Stephen Williamson: How to Get Worked Up Over Nothing: Suppose a cash-in-advance model with a representative consumer, period utility u(c), discount factor b, constant aggregate endowment y. c is consumption. The consumer needs cash to buy c each period. Suppose y is a fixed quantity of output received by a firm, which is sold for cash within the period, and then the cash is paid as a dividend to the consumer at the end of the period. Have the money stock grow at a constant rate m. The real interest rate is constant at 1/b - 1. The nominal interest rate is (1+m)/b - 1, and the inflation rate is m. Constant m implies a constant nominal interest rate and a constant inflation rate. If m < 0, there is deflation, and the nominal interest rate is sufficiently low to support the deflation. I can think of the instrument the central bank sets as either the money growth rate or the nominal interest rate - that part is irrelevant.... What's the problem?
Wonk City: More on Deflation and Interest Rates - Stephen Williamson rides in to defend Kocherlakota: What [Krugman, Rowe, Thoma and Harless] are objecting to in Kocherlakota’s speech is one of the most innocuous things he said.... That’s not a big deal though. What’s the problem? Let me say again. There is absolutely nothing inaccurate about what Williamson is saying. It falls simply and elegantly out of our monetary models. The blogosphere is reacting with shock and despair because the conclusion doesn’t look anything like what they would expect to happen in the real world. In the real world if the Fed set a permanent low interest rate target all of our intuition, training and observations say that the result will be hyperinflation not deflation. The question is: How can we reconcile the two? As is often the case the key difference is hidden in a seemingly innocuous turn-of-phrase. Williamson writes I can think of the instrument the central bank sets as either the money growth rate or the nominal interest rate – that part is irrelevant.
Inflation And Interest Dynamics - Krugman - Brad DeLong and Mark Thoma continue to suffer from dropped-jaw syndrome over the fact that (1) a Federal Reserve bank president believes that low interest rates lead to deflation (2) economists who think they’re being sophisticated are actually defending him. I don’t really believe that a clearer explanation of what’s wrong with the Kocherlakota view will change anyone’s mind But let’s give it a try, anyway. So let’s look at it this way: instead of thinking of the Fed as setting the interest rate forever — which we’ve known since Wicksell it can’t do — think of it as following some kind of Taylor rule, in which the short-term interest rate depends positively on inflation and, maybe, negatively on the unemployment rate. This is feasible, as long as the coefficient on inflation is bigger than one. Now suppose that it changes the rule, so as to set either a higher or a lower interest rate at any given level of inflation. What will happen to inflation and interest rates over time?
New Keynesian Models - Mark Thoma tells us here why he thinks "economists rejected flexible price models." Of course, the models were never "rejected," but New Keynsians have been very successful with central bankers, and in shaping the research program in macroeconomics for the last 10 years or more. This really has nothing to do with empirical evidence. Smets-Wouters and Christiano-Eichenbaum-Evans medium-scale models fit the data, but there are so many bells and whistles and shocks in these models that this seems no more than data description. New Keynesian economics is succesful, because Mike Woodford has been a brilliant salesman. The approach is sold as a synthesis, meant to be inoffensive to the hard-core Prescott RBC people and to old-school Keynesians alike. Nobody's human capital depreciates with the adoption of the New Keynesian synthesis, and policymakers can keep doing what they have been doing, with Mike's seal of approval. An expansion of these ideas, and a description of the alternative can be found here, in a piece I wrote with Randy Wright for the St. Louis Fed Review, and here, in our forthcoming Handbook of Monetary Economics chapter. Both are a little on the long side, but you can pick and choose.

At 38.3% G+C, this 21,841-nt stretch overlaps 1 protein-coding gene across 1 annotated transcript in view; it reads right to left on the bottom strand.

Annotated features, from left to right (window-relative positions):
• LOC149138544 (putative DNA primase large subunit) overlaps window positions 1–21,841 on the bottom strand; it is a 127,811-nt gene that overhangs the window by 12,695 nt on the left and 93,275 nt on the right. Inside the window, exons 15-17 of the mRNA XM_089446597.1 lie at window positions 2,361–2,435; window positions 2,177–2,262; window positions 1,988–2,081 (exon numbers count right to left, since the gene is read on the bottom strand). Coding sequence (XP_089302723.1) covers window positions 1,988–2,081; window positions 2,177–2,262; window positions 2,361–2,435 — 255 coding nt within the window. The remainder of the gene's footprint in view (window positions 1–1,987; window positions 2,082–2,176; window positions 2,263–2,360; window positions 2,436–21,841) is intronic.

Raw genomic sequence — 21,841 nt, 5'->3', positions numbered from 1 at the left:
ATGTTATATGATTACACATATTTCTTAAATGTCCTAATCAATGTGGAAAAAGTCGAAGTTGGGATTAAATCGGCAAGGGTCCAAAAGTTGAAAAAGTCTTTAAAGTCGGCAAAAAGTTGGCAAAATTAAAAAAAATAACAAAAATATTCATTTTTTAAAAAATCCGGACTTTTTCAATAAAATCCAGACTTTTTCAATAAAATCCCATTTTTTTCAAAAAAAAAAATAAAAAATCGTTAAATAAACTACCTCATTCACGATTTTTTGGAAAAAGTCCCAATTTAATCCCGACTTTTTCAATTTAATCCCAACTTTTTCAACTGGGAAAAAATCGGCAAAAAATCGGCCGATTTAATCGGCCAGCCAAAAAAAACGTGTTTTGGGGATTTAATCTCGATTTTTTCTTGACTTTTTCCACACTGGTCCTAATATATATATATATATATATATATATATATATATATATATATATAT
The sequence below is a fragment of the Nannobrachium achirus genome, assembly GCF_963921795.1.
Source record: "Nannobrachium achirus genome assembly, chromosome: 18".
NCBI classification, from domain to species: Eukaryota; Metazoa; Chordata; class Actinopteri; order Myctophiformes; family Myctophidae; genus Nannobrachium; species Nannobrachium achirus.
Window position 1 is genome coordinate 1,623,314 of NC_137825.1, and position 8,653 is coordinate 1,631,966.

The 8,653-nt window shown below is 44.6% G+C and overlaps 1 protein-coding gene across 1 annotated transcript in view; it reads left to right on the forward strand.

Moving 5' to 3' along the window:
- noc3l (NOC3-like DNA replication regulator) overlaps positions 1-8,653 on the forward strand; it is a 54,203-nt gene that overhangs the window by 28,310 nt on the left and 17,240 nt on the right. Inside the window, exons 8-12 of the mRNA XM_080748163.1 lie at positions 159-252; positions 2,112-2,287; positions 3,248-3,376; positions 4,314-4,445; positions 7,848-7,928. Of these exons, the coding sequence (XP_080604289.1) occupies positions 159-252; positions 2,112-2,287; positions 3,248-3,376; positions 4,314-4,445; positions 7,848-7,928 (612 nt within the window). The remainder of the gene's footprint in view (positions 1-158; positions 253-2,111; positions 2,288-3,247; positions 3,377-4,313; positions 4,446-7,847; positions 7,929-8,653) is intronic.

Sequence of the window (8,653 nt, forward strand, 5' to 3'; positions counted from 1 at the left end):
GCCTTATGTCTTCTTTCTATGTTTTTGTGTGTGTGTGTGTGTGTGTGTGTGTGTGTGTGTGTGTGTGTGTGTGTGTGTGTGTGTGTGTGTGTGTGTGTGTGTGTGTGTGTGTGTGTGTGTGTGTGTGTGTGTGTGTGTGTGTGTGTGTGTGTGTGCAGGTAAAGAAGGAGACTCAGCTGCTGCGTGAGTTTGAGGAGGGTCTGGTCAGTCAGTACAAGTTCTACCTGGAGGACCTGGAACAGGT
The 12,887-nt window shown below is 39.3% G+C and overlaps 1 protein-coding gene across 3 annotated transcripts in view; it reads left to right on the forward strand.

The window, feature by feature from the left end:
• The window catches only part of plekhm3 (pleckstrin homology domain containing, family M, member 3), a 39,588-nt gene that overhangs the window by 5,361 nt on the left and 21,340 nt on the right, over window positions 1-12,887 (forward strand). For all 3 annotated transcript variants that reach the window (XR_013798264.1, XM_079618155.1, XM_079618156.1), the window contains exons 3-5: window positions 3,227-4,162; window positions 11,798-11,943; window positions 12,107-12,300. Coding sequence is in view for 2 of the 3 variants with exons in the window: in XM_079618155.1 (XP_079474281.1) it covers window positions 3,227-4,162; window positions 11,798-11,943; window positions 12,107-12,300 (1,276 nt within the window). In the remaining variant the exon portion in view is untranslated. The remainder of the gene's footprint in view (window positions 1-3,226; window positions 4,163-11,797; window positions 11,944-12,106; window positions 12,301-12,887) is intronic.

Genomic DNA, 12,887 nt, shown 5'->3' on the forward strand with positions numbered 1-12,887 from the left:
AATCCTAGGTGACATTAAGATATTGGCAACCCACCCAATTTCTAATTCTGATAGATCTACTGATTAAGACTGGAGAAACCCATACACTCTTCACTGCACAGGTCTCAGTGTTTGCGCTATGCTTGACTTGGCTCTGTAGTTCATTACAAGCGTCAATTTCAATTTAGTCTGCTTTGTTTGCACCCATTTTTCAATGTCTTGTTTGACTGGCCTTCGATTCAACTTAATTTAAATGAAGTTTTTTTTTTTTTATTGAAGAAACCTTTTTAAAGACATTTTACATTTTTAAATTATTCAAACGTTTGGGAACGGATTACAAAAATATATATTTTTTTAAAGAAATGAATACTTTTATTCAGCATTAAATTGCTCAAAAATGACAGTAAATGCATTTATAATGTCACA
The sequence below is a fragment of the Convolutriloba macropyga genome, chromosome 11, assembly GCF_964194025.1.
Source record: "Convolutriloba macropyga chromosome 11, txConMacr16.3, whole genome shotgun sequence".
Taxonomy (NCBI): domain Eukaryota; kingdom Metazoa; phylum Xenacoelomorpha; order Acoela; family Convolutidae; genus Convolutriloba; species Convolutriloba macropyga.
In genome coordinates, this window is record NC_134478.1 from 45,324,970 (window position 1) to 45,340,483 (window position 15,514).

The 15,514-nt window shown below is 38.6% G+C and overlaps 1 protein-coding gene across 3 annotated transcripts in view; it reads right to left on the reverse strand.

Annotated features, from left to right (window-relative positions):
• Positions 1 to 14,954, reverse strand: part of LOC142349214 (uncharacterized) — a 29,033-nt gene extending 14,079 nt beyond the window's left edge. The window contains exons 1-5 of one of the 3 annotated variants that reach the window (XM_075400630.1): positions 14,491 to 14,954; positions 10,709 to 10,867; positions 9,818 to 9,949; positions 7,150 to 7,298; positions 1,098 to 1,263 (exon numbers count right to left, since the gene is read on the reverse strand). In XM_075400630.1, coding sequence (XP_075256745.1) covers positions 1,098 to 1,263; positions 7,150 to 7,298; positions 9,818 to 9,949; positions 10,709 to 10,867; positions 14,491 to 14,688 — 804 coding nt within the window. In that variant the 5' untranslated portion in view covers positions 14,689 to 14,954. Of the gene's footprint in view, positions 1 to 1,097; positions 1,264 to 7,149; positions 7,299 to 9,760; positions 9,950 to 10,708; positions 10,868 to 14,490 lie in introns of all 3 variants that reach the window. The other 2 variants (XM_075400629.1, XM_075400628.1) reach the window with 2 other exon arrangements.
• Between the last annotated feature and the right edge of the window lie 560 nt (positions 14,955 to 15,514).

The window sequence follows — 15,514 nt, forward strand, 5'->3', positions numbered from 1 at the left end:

Lessons from the Kocherlakota Controversy - In a speech last week the President of the Minneapolis Fed, Narayana Kocherlakota, made the following rather startling claim: Long-run monetary neutrality implies that if the FOMC maintains the fed funds rate at its current level of 0-25 basis points for too long, both anticipated and actual inflation have to become negative....To sum up, over the long run, a low fed funds rate must lead to consistent—but low—levels of deflation. The proposition that a commitment by the Fed to maintain a low nominal interest rate indefinitely must lead to deflation (rather than accelerating inflation) defies common sense, economic intuition, and the monetarist models of an earlier generation. This was was pointed out forcefully and in short order by Andy Harless, Nick Rowe, Robert Waldmann, Scott Sumner, Mark Thoma, Ryan Avent, Brad DeLong, Karl Smith, Paul Krugman and many other notables. But Kocherlakota was not without his defenders. Stephen Williamson and Jesus Fernandez-Villaverde both argued that his claim was innocuous and completely consistent with modern monetary economics. And indeed it is, in the following sense: the modern theory is based on equilibrium analysis, and the only equilibrium consistent with a persistently low nominal interest rate is one in which there is a stable and low level of deflation. If one accepts the equilibrium methodology as being descriptively valid in this context, one is led quite naturally to Kocherlakota's corner. But while Williamson and Fernandez-Villaverde interpret the consistency of Kocherlakota's claim with the modern theory as a vindication of the claim, others might be tempted to view it as an indictment of the theory.